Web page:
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Environmental Influences on Human Settlements & Activities

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  • 0:02 Why Do Humans Live…
  • 1:45 Resources & Water
  • 2:42 Climate & Natural Disasters
  • 3:20 Lesson Summary
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Lesson Transcript
Instructor: David Wood

David has taught Honors Physics, AP Physics, IB Physics and general science courses. He has a Masters in Education, and a Bachelors in Physics.

After watching this video, you will be able to explain the environmental reasons why humans settled where they did, both historically and more recently. A short quiz will follow.

Why Do Humans Live Where They Live?

Over 12,000 years ago, humans were hunter-gatherers. We lived a nomadic lifestyle, moving from place to place over the seasons and years. Considering humans have been around for hundreds of thousands of years, the way we live now - settling down in one place for long stretches of time - is a pretty new lifestyle. But if you're going to settle down, you have a lot of places to choose from. So, why did we choose to live where we did? And what decides where we live today?

When humans first started to settle down, it was because we started to switch to an agrarian society. An agrarian society is a society where cultivating the land is the primary source of wealth, and the focus is on agriculture and farming. So naturally, the places we chose to live were the places that were best for this new life as farmers.

What do farmers need? They need good quality, fertile soil and a strong water supply. Both of these things can be found on the flood plains of rivers. So, it's not surprising that many of the first human settlements were along these rivers. This even influences us today - many of the oldest cities are along rivers, either because of those same farming reasons or because it allowed for boats to sail down the river, carrying goods to be traded. Trade was a big part of how humans advanced, building more and more impressive architecture and things to make our lives easier. This was only possible because of the extra time and funds, gained through trade.

So that's the long-term historical perspective. But now let's talk about what attracts humans to certain locations today. Let's talk about settlements built over the last few hundred years.

Natural Resources & Water

Natural resources and water remain vitally important to this day. Humans can't live without fresh water and still can't farm without it, so it's a necessity. Though less important with the invention of indoor plumbing, it's still a major consideration. But in the last few hundred years, water and soil were replaced with many other natural resources of importance.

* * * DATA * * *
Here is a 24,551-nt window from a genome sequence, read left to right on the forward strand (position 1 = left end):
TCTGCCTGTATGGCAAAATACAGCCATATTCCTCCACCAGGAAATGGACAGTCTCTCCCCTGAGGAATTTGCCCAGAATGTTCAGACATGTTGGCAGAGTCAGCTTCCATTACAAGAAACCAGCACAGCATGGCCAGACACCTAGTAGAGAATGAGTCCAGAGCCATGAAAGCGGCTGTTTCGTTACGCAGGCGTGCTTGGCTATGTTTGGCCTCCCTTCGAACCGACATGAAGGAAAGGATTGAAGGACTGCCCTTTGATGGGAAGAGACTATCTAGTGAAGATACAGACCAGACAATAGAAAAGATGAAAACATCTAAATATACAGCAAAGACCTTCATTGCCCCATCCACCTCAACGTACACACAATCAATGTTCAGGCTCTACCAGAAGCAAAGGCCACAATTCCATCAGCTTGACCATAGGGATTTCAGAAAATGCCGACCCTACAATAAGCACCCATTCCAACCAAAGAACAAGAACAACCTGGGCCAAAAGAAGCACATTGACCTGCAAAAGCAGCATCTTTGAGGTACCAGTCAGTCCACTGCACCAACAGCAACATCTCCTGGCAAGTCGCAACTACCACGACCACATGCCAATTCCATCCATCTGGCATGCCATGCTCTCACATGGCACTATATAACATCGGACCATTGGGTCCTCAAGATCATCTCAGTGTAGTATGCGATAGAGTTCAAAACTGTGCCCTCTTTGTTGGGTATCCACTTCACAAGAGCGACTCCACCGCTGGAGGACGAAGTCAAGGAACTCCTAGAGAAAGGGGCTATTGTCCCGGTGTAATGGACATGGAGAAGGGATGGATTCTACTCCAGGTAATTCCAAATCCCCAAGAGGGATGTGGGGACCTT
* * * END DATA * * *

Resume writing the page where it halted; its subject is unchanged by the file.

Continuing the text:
The presence of wood (trees), stone and metal ores allowed us to manufacture and build products like tools and weapons. And since these natural resources could be sold, a settlement located near these natural resources would prosper. And then there were the rarer, expensive natural resources, like gold, silver and oil. The gold rush was a rapid movement of people because of the discovery of gold, especially to California and other parts of the Western United States in the 19th century. When we discovered gold, people saw their opportunity to get rich and rushed to find their own piece of the prize.

Climate & Natural Disasters

But it's not just natural resources and money that attracts people to an area, because they have to actually live there. A warm, temperate and pleasant climate can be attractive to people. There was never the same number of people migrating to Northern Canada as there were to the United States, and climate is a big reason for that.

And it's important to feel safe where you live; so natural disasters like hurricanes, earthquakes and volcanoes tend to make a place less attractive. All these factors and more are rather random - they're based on the environment and outside human control, but they have a big influence on where the towns and cities in which we live are located.

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